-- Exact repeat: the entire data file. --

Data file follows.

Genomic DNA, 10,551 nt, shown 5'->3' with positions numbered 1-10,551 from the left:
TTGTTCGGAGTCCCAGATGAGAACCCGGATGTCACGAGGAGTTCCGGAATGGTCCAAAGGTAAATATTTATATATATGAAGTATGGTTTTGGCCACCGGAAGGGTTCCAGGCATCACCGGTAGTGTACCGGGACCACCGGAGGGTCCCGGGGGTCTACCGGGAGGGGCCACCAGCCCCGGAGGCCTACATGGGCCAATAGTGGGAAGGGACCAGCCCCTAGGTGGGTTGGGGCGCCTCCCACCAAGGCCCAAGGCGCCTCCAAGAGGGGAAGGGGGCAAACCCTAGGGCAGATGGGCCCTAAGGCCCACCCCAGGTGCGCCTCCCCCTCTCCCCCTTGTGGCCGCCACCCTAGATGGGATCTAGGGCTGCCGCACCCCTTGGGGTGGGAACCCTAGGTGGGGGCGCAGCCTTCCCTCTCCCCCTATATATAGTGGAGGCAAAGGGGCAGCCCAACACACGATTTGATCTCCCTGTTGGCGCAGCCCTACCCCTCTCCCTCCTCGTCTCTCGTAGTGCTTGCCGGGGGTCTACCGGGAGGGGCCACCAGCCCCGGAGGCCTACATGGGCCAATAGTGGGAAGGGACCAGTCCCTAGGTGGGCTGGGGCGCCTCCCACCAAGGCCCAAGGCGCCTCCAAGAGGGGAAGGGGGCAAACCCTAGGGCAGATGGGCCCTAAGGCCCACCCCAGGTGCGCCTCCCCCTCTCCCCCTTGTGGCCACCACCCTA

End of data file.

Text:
Genomic DNA, 10,551 nt, shown 5'->3' with positions numbered 1-10,551 from the left:
TTGTTCGGAGTCCCAGATGAGAACCCGGATGTCACGAGGAGTTCCGGAATGGTCCAAAGGTAAATATTTATATATATGAAGTATGGTTTTGGCCACCGGAAGGGTTCCAGGCATCACCGGTAGTGTACCGGGACCACCGGAGGGTCCCGGGGGTCTACCGGGAGGGGCCACCAGCCCCGGAGGCCTACATGGGCCAATAGTGGGAAGGGACCAGCCCCTAGGTGGGTTGGGGCGCCTCCCACCAAGGCCCAAGGCGCCTCCAAGAGGGGAAGGGGGCAAACCCTAGGGCAGATGGGCCCTAAGGCCCACCCCAGGTGCGCCTCCCCCTCTCCCCCTTGTGGCCGCCACCCTAGATGGGATCTAGGGCTGCCGCACCCCTTGGGGTGGGAACCCTAGGTGGGGGCGCAGCCTTCCCTCTCCCCCTATATATAGTGGAGGCAAAGGGGCAGCCCAACACACGATTTGATCTCCCTGTTGGCGCAGCCCTACCCCTCTCCCTCCTCGTCTCTCGTAGTGCTTGCCGGGGGTCTACCGGGAGGGGCCACCAGCCCCGGAGGCCTACATGGGCCAATAGTGGGAAGGGACCAGTCCCTAGGTGGGCTGGGGCGCCTCCCACCAAGGCCCAAGGCGCCTCCAAGAGGGGAAGGGGGCAAACCCTAGGGCAGATGGGCCCTAAGGCCCACCCCAGGTGCGCCTCCCCCTCTCCCCCTTGTGGCCACCACCCTA